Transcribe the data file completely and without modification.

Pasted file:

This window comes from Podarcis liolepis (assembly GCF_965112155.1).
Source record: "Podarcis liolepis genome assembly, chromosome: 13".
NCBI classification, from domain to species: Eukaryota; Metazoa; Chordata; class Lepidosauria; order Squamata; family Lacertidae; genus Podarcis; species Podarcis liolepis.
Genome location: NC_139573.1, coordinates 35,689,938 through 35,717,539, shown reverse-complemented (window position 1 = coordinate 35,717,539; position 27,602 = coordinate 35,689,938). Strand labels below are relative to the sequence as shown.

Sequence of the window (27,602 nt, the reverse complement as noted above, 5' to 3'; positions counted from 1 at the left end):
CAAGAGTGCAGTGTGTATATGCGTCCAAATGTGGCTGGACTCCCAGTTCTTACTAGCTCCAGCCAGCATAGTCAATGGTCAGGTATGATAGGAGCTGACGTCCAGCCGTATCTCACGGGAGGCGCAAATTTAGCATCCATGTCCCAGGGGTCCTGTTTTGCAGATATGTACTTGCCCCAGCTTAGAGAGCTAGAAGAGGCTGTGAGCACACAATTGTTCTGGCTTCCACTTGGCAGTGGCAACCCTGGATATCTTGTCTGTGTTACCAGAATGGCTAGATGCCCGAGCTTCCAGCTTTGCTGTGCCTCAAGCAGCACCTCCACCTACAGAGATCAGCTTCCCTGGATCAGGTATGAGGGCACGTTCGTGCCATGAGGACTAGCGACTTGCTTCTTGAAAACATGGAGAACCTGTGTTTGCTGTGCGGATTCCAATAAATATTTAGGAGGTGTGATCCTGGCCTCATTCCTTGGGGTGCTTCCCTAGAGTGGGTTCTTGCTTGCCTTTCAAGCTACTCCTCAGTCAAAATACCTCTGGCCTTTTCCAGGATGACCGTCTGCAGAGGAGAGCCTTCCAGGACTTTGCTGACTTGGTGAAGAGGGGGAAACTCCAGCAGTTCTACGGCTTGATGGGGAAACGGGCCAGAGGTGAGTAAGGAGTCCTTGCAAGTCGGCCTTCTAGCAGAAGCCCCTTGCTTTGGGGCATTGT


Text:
This window comes from Podarcis liolepis (assembly GCF_965112155.1).
Source record: "Podarcis liolepis genome assembly, chromosome: 13".
NCBI classification, from domain to species: Eukaryota; Metazoa; Chordata; class Lepidosauria; order Squamata; family Lacertidae; genus Podarcis; species Podarcis liolepis.
Genome location: NC_139573.1, coordinates 35,689,938 through 35,717,539, shown reverse-complemented (window position 1 = coordinate 35,717,539; position 27,602 = coordinate 35,689,938). Strand labels below are relative to the sequence as shown.

Sequence of the window (27,602 nt, the reverse complement as noted above, 5' to 3'; positions counted from 1 at the left end):
CAAGAGTGCAGTGTGTATATGCGTCCAAATGTGGCTGGACTCCCAGTTCTTACTAGCTCCAGCCAGCATAGTCAATGGTCAGGTATGATAGGAGCTGACGTCCAGCCGTATCTCACGGGAGGCGCAAATTTAGCATCCATGTCCCAGGGGTCCTGTTTTGCAGATATGTACTTGCCCCAGCTTAGAGAGCTAGAAGAGGCTGTGAGCACACAATTGTTCTGGCTTCCACTTGGCAGTGGCAACCCTGGATATCTTGTCTGTGTTACCAGAATGGCTAGATGCCCGAGCTTCCAGCTTTGCTGTGCCTCAAGCAGCACCTCCACCTACAGAGATCAGCTTCCCTGGATCAGGTATGAGGGCACGTTCGTGCCATGAGGACTAGCGACTTGCTTCTTGAAAACATGGAGAACCTGTGTTTGCTGTGCGGATTCCAATAAATATTTAGGAGGTGTGATCCTGGCCTCATTCCTTGGGGTGCTTCCCTAGAGTGGGTTCTTGCTTGCCTTTCAAGCTACTCCTCAGTCAAAATACCTCTGGCCTTTTCCAGGATGACCGTCTGCAGAGGAGAGCCTTCCAGGACTTTGCTGACTTGGTGAAGAGGGGGAAACTCCAGCAGTTCTACGGCTTGATGGGGAAACGGGCCAGAGGTGAGTAAGGAGTCCTTGCAAGTCGGCCTTCTAGCAGAAGCCCCTTGCTTTGGGGCATTGT